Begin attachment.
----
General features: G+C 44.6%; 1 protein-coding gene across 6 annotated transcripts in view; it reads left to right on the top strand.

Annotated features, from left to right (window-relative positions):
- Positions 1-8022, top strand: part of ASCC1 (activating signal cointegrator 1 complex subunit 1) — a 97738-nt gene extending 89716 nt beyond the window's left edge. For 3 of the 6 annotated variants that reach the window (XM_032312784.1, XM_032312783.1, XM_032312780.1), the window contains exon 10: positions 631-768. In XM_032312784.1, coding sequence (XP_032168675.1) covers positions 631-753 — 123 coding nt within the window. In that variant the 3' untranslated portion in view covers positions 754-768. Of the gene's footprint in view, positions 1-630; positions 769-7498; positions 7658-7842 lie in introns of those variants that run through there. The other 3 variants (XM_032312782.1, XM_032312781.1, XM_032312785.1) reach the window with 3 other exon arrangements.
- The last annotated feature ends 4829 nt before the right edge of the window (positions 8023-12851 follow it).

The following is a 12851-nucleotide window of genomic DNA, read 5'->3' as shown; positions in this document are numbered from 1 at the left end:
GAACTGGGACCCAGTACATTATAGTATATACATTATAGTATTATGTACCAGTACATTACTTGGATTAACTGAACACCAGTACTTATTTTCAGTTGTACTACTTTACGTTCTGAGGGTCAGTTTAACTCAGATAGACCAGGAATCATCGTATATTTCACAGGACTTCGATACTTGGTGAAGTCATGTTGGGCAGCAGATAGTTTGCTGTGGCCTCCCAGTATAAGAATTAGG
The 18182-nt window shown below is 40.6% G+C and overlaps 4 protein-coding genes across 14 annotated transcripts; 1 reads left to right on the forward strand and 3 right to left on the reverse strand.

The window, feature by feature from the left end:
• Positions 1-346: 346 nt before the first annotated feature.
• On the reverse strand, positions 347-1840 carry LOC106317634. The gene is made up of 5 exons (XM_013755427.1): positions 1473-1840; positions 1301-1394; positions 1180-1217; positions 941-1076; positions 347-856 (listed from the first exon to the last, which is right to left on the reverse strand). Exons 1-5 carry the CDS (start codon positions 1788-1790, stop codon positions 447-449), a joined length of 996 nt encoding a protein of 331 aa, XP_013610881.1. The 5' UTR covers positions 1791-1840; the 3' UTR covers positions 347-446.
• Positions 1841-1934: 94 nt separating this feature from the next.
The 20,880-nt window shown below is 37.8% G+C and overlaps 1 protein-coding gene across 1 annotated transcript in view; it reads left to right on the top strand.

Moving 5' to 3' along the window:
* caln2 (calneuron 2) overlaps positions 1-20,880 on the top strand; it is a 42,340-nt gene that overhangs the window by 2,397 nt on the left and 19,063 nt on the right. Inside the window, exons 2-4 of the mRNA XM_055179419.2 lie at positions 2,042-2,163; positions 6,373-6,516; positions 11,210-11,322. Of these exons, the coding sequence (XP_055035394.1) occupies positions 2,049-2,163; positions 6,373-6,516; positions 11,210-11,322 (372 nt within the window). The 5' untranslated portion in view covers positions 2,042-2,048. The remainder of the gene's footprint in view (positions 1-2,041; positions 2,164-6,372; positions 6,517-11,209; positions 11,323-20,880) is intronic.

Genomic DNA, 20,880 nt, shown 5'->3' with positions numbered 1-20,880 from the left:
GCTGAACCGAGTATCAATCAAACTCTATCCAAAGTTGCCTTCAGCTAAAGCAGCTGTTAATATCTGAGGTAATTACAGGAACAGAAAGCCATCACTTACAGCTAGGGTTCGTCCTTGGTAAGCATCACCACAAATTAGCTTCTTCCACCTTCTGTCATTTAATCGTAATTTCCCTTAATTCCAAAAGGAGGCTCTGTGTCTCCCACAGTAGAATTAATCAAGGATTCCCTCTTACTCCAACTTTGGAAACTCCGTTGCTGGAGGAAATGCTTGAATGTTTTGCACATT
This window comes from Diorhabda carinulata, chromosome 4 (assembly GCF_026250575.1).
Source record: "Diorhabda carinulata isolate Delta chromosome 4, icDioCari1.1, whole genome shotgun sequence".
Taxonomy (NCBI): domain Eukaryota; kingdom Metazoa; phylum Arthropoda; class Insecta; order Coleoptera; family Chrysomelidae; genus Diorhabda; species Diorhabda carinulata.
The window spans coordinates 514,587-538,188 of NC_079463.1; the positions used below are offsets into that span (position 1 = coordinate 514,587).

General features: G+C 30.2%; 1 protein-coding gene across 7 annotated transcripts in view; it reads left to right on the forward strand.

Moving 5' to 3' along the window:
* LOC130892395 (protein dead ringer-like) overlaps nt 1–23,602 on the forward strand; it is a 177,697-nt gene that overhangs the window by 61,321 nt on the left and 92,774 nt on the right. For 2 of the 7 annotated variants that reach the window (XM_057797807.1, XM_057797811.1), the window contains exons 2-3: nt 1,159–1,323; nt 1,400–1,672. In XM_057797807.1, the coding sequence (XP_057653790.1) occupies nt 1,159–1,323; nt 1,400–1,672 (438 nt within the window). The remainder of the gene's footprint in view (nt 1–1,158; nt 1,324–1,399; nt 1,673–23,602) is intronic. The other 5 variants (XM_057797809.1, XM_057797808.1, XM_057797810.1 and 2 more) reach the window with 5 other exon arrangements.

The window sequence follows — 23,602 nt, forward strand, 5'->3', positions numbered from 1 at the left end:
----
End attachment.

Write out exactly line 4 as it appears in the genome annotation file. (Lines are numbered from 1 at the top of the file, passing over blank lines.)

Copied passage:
- The last annotated feature ends 4829 nt before the right edge of the window (positions 8023-12851 follow it).